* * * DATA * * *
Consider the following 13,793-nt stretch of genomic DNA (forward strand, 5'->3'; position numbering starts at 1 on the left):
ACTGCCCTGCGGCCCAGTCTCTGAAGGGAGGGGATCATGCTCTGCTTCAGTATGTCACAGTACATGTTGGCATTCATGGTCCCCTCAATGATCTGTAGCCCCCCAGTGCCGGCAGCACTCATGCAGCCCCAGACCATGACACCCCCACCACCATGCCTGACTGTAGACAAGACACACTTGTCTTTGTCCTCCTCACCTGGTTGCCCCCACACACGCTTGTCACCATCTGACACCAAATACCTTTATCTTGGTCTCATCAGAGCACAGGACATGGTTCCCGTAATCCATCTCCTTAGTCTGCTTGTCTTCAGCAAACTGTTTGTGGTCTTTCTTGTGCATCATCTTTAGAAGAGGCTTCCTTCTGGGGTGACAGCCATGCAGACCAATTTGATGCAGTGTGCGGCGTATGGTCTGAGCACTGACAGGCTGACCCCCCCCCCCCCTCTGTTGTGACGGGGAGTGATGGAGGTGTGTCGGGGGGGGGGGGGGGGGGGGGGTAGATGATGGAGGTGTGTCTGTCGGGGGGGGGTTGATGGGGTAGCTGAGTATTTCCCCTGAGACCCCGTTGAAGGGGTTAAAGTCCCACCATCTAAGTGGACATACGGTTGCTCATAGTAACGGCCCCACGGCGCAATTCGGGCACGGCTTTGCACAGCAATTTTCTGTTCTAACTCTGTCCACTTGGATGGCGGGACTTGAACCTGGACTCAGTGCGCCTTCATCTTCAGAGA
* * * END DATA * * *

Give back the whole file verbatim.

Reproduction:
Consider the following 13,793-nt stretch of genomic DNA (forward strand, 5'->3'; position numbering starts at 1 on the left):
ACTGCCCTGCGGCCCAGTCTCTGAAGGGAGGGGATCATGCTCTGCTTCAGTATGTCACAGTACATGTTGGCATTCATGGTCCCCTCAATGATCTGTAGCCCCCCAGTGCCGGCAGCACTCATGCAGCCCCAGACCATGACACCCCCACCACCATGCCTGACTGTAGACAAGACACACTTGTCTTTGTCCTCCTCACCTGGTTGCCCCCACACACGCTTGTCACCATCTGACACCAAATACCTTTATCTTGGTCTCATCAGAGCACAGGACATGGTTCCCGTAATCCATCTCCTTAGTCTGCTTGTCTTCAGCAAACTGTTTGTGGTCTTTCTTGTGCATCATCTTTAGAAGAGGCTTCCTTCTGGGGTGACAGCCATGCAGACCAATTTGATGCAGTGTGCGGCGTATGGTCTGAGCACTGACAGGCTGACCCCCCCCCCCCCTCTGTTGTGACGGGGAGTGATGGAGGTGTGTCGGGGGGGGGGGGGGGGGGGGGGTAGATGATGGAGGTGTGTCTGTCGGGGGGGGGTTGATGGGGTAGCTGAGTATTTCCCCTGAGACCCCGTTGAAGGGGTTAAAGTCCCACCATCTAAGTGGACATACGGTTGCTCATAGTAACGGCCCCACGGCGCAATTCGGGCACGGCTTTGCACAGCAATTTTCTGTTCTAACTCTGTCCACTTGGATGGCGGGACTTGAACCTGGACTCAGTGCGCCTTCATCTTCAGAGA